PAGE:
It is important to understand that wetlands are all connected, not only to each other and other water systems, but also to other landscapes in which they are situated, be those natural or modified by human activities. They are further connected by the species that depend on them, such as long-distance migratory bird and fish species. Indeed, one of the three pillars of the Ramsar Convention is "international cooperation on transboundary wetlands, shared wetland systems and shared species". They are also connected to communities that live around them and those living upstream and downstream. Thus, all wetlands are important, from small urban wetlands to huge wetlands of international significance such as Poyang Lake. But equally important is the need to maintain the natural functioning of wetlands, so they are able to continue to deliver a variety of services. Since many wetlands now exist within a mosaic of very developed landscapes, often with competing demands for water, a premium must be put on conservation and restoration that encourages natural cycles, for example, of drying out and re-wetting that enables wetlands to function as dynamic and healthy ecosystems. Some management techniques are quite simple, for example, creating small check dams to retain water in peatlands where erosion has led to some areas drying out.
Even in nature reserves with a traditional "hands-off" approach, carefully thought-out and monitored vegetation and water control management can revive the natural succession processes and avoid the risks of stagnation and choking vegetation. Yet many of China's new wetland parks are focused on recreation rather than conserving natural ecosystems and their rich biodiversity. As more citizens begin to care about saving nature, a more balanced approach is needed.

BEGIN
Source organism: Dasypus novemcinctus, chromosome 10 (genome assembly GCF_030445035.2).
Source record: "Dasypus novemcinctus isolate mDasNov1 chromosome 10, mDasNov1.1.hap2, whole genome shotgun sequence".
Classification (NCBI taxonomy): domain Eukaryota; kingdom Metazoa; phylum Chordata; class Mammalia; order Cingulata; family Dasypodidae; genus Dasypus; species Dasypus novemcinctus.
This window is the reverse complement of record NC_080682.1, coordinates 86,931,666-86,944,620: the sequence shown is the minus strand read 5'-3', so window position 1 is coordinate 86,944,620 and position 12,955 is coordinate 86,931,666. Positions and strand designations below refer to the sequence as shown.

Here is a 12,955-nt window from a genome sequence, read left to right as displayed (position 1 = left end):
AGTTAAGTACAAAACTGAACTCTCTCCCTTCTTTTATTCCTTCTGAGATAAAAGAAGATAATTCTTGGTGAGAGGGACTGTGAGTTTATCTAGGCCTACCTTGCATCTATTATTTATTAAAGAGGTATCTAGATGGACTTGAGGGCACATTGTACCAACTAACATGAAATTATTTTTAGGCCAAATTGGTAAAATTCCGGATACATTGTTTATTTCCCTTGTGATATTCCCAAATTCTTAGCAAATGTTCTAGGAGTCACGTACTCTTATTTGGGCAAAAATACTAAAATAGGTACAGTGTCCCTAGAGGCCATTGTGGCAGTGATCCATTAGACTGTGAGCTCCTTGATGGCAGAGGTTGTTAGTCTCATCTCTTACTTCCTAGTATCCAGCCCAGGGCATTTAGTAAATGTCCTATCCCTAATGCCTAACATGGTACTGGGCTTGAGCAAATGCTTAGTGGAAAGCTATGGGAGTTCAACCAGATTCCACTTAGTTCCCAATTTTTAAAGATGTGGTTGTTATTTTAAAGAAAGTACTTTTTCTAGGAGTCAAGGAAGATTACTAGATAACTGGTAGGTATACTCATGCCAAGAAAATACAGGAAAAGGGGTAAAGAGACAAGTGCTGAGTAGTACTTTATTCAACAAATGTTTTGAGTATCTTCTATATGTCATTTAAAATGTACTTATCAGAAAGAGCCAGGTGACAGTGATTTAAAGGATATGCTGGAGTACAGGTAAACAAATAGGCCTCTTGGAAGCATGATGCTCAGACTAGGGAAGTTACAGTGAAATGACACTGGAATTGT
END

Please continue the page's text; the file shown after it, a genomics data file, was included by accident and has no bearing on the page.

As part of developing an ecological civilization, President Xi Jinping has repeatedly emphasized the need to consider management of the Yangtze River and its associated wetlands, such as Poyang Lake, in a comprehensive and holistic manner based on the ecological integrity of the entire system. This insightful approach parallels international recognition that ecosystem-based approaches are vital for dealing with issues of sustainable wetland and water management within a larger context, to deliver a wide array of ecosystem services and benefits to a broad range of stakeholders.
China has a huge opportunity to promote natural wetland conservation and restoration within the rubric of an ecological civilization by showcasing its achievements and approach and committing to a new era of saving these vital and vibrant ecosystems and landscapes.
The author is vice-president and director of Asia programs at the International Crane Foundation. The author contributed this article to China Watch, a think tank powered by China Daily.